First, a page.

There is an app for just about anything, many of which feed into my OCD. I keep track of my daily walk and I have walked over 1500 miles since July 1, 2011. When I developed my middle aged bloat I had the option of medications to control the metabolic results or lose some damn weight. Losing weight is simple in concept, hard in execution. Take in fewer calories than you expend and the weight will slowly, ever so maple bar free slowly, come off. It took 9 months to drop the 45 pounds needed, and I must say I feel just as old and creaky as I did before, but my labs are better. The opposite of the placebo effect: I am subjectively the same but am objectively better. I’ll take it.  One of the cool features of the app I used, and still use, for calorie management is that it will take a picture of the bar code of food and give you the nutritional information for entry in the program. Amazing.

A fellow bugdoc sent me a link to story about Chinese Tongue diagnosis. The journal article has been accepted for publication as Automated Tongue Feature Extraction for ZHENG Classification in Traditional Chinese Medicine 

It is as fine a piece of tooth fairy science and tooth fairy engineering as I have ever encountered. (more…)

Posted in: Energy Medicine, Science and Medicine, Traditional Chinese Medicine

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Bach Flower Remedies

May is the month associated with flowers, so I thought it would be timely to look at flower remedies. You may have heard of “rescue remedy” or other Bach flower remedies. (The preferred pronunciation is “Batch,” but it’s also acceptable to pronounce it like the composer.) They contain a very small amount of flower material in a 50:50 solution of brandy and water, and are said to work by transmitting a vibrational energy through the memory of water (not the same as homeopathy, but equally implausible).

Bach was trained as a homeopath and even created some bacterial homeopathic nosodes, but then he branched out. He used his intuition to access a psychic connection to plants. He would hold his hand over different plants to see which one affected his emotional state, and he would collect the dew from that plant to use as a remedy.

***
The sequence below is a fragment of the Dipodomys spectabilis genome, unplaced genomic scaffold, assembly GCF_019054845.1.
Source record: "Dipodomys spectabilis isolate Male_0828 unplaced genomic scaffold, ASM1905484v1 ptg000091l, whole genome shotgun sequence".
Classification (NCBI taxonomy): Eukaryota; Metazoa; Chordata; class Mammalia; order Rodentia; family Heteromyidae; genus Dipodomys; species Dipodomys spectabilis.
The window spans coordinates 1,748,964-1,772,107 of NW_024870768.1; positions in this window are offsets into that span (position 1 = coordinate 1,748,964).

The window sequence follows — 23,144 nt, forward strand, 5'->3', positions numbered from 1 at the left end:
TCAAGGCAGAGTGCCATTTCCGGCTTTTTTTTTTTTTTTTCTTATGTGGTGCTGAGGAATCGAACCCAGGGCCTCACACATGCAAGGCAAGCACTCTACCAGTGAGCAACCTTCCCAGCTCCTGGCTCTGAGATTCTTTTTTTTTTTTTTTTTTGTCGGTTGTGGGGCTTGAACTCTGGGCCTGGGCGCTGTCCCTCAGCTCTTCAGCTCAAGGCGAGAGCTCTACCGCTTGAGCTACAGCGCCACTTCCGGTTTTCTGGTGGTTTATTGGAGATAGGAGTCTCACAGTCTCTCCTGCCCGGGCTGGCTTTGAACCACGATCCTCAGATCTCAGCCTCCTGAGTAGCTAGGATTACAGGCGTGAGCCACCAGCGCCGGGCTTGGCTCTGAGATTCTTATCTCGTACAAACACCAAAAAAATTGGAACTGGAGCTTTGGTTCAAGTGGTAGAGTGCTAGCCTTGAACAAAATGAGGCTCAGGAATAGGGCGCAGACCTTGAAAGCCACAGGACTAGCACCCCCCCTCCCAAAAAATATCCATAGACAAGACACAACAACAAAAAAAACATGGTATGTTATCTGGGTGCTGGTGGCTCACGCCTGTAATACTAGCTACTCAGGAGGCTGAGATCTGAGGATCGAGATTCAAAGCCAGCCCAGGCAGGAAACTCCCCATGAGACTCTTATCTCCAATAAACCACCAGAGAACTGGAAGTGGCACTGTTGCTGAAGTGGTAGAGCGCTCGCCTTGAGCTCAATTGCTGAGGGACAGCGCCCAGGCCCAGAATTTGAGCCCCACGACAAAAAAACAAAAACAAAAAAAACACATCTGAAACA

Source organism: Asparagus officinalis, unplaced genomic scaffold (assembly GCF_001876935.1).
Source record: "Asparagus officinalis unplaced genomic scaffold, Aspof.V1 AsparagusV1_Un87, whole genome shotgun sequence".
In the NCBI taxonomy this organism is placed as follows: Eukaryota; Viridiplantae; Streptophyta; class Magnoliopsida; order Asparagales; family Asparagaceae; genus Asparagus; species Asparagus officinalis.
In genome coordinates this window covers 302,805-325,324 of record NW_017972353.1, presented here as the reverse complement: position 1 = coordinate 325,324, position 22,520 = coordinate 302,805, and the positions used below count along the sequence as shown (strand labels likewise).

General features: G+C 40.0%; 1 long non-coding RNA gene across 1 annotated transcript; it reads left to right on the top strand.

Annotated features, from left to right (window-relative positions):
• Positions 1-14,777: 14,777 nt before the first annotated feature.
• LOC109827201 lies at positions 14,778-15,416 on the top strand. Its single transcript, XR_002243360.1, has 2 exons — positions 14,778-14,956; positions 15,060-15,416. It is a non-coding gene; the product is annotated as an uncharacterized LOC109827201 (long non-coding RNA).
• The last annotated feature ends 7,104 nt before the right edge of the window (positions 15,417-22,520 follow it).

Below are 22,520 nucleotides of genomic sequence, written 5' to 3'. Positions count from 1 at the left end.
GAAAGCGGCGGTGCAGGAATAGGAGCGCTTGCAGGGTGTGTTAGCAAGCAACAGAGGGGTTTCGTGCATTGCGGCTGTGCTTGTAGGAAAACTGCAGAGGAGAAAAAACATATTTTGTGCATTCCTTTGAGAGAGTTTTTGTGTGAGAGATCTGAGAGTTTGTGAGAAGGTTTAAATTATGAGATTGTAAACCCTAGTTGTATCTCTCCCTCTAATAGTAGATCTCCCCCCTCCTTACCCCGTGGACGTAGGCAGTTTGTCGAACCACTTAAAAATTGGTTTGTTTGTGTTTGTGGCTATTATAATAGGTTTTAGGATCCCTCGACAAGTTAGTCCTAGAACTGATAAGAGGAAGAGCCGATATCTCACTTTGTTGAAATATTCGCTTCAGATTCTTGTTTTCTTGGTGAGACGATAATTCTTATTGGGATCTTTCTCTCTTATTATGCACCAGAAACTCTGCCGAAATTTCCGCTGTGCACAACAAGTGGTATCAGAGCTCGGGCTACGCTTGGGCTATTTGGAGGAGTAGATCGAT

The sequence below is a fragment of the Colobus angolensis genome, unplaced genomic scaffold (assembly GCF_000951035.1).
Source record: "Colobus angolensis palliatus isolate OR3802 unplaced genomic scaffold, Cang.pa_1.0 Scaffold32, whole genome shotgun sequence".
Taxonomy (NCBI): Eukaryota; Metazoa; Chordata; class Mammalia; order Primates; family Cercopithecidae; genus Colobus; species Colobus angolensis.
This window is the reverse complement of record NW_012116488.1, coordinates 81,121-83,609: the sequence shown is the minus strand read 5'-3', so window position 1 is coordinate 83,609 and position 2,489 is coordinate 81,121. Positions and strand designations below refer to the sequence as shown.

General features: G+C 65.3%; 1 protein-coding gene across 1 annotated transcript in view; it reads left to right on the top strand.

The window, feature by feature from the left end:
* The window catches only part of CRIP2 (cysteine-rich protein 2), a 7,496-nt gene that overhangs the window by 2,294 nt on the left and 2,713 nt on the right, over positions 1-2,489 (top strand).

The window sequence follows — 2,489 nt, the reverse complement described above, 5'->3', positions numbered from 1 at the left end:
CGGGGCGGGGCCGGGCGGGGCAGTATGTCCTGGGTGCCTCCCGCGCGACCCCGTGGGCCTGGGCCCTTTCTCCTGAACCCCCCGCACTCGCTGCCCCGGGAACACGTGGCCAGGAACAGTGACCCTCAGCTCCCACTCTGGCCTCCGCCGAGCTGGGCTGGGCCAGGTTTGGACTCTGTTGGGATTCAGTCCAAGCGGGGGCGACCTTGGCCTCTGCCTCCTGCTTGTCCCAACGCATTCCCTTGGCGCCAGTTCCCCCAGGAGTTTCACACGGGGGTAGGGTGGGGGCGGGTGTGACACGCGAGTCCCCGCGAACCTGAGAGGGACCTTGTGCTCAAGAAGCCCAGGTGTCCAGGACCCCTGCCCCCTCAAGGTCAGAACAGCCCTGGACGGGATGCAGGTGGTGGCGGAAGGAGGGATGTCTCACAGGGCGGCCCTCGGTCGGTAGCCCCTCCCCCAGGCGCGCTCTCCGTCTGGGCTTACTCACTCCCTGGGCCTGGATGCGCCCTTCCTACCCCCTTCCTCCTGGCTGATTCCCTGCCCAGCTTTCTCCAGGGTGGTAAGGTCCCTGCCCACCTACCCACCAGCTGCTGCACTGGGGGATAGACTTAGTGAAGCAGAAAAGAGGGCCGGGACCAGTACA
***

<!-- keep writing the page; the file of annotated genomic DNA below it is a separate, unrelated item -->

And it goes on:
The Remedies

A facsimile edition of Bach’s 1936 book The Twelve Healers is available free on the Internet. It makes interesting reading. It starts off:

From time immemorial it has been known that Providential Means has placed in Nature the prevention and cure of disease, by means of divinely enriched herbs and plants and trees. The remedies of Nature given in this book have proved that they are blest above others in their work of mercy; and that they have been given the power to heal all types of illness and suffering.

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Posted in: Energy Medicine, Herbs & Supplements

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More “bait and switch” acupuncture studies

Acupuncture has been a frequent topic on this blog because, of all the “complementary and alternative medicine” (CAM) modalities out there, it’s arguably the one that most people accept as potentially having some validity. The rationale behind acupuncture is, as we have explained many times before, little different than the rationale behind any “energy healing” method (like reiki, for example) in that it claims to redirect the flow of “life energy” (the ever-invoked qi). The only difference is that acupuncturists claim to bring this therapeutic qi rearrangement about by sticking thin needles into the pathways in the body through which this qi is fantasized to flow. These pathways, called meridians, are just as much a fantasy as qi itself or the “universal source” that reiki masters claim to be able to channel through themselves and into believers. Contributing to the popularity of acupuncture is its mythology as having been routinely practiced for over two thousand years, a myth that was the creation of Chairman Mao, who elevated what was a marginal practice at the time to a modality that the state supported and promoted (1,2,3,4).